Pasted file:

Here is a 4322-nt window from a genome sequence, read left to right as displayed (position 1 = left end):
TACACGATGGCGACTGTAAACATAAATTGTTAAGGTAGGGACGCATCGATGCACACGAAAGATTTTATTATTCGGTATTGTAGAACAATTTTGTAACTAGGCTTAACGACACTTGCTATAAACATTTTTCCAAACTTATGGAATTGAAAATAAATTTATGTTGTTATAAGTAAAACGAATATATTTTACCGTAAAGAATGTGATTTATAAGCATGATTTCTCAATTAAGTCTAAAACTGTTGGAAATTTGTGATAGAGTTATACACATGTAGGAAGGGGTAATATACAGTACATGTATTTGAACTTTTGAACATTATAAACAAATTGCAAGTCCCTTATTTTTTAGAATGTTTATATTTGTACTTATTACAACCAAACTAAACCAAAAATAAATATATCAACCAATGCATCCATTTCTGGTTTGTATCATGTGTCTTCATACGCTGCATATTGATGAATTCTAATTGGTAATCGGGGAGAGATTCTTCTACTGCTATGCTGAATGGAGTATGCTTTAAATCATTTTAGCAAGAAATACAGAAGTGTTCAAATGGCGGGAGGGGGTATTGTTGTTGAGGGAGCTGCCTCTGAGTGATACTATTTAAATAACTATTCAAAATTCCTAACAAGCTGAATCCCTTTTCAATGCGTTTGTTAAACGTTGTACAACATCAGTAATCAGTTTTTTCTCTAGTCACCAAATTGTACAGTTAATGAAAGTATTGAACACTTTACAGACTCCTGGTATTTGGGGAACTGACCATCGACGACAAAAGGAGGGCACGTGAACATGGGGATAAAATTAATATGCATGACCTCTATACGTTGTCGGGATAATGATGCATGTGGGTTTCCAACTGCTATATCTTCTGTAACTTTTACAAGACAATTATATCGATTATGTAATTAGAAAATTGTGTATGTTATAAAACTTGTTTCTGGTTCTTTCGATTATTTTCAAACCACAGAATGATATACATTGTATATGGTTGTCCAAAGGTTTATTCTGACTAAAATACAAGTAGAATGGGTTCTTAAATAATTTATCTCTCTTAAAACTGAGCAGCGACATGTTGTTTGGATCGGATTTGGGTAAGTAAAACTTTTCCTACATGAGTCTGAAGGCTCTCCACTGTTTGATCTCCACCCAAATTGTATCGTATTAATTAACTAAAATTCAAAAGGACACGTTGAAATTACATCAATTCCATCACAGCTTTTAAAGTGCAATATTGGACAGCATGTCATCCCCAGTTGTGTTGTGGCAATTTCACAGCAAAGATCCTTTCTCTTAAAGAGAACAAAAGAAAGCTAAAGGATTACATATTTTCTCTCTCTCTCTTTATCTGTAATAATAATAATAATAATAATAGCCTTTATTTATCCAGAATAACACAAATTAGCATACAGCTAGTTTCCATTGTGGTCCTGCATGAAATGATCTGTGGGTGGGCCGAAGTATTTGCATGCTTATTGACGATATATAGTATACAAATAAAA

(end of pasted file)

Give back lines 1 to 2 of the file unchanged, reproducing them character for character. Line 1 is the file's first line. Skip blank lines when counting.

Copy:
Here is a 4322-nt window from a genome sequence, read left to right as displayed (position 1 = left end):
TACACGATGGCGACTGTAAACATAAATTGTTAAGGTAGGGACGCATCGATGCACACGAAAGATTTTATTATTCGGTATTGTAGAACAATTTTGTAACTAGGCTTAACGACACTTGCTATAAACATTTTTCCAAACTTATGGAATTGAAAATAAATTTATGTTGTTATAAGTAAAACGAATATATTTTACCGTAAAGAATGTGATTTATAAGCATGATTTCTCAATTAAGTCTAAAACTGTTGGAAATTTGTGATAGAGTTATACACATGTAGGAAGGGGTAATATACAGTACATGTATTTGAACTTTTGAACATTATAAACAAATTGCAAGTCCCTTATTTTTTAGAATGTTTATATTTGTACTTATTACAACCAAACTAAACCAAAAATAAATATATCAACCAATGCATCCATTTCTGGTTTGTATCATGTGTCTTCATACGCTGCATATTGATGAATTCTAATTGGTAATCGGGGAGAGATTCTTCTACTGCTATGCTGAATGGAGTATGCTTTAAATCATTTTAGCAAGAAATACAGAAGTGTTCAAATGGCGGGAGGGGGTATTGTTGTTGAGGGAGCTGCCTCTGAGTGATACTATTTAAATAACTATTCAAAATTCCTAACAAGCTGAATCCCTTTTCAATGCGTTTGTTAAACGTTGTACAACATCAGTAATCAGTTTTTTCTCTAGTCACCAAATTGTACAGTTAATGAAAGTATTGAACACTTTACAGACTCCTGGTATTTGGGGAACTGACCATCGACGACAAAAGGAGGGCACGTGAACATGGGGATAAAATTAATATGCATGACCTCTATACGTTGTCGGGATAATGATGCATGTGGGTTTCCAACTGCTATATCTTCTGTAACTTTTACAAGACAATTATATCGATTATGTAATTAGAAAATTGTGTATGTTATAAAACTTGTTTCTGGTTCTTTCGATTATTTTCAAACCACAGAATGATATACATTGTATATGGTTGTCCAAAGGTTTATTCTGACTAAAATACAAGTAGAATGGGTTCTTAAATAATTTATCTCTCTTAAAACTGAGCAGCGACATGTTGTTTGGATCGGATTTGGGTAAGTAAAACTTTTCCTACATGAGTCTGAAGGCTCTCCACTGTTTGATCTCCACCCAAATTGTATCGTATTAATTAACTAAAATTCAAAAGGACACGTTGAAATTACATCAATTCCATCACAGCTTTTAAAGTGCAATATTGGACAGCATGTCATCCCCAGTTGTGTTGTGGCAATTTCACAGCAAAGATCCTTTCTCTTAAAGAGAACAAAAGAAAGCTAAAGGATTACATATTTTCTCTCTCTCTCTTTATCTGTAATAATAATAATAATAATAATAGCCTTTATTTATCCAGAATAACACAAATTAGCATACAGCTAGTTTCCATTGTGGTCCTGCATGAAATGATCTGTGGGTGGGCCGAAGTATTTGCATGCTTATTGACGATATATAGTATACAAATAAAA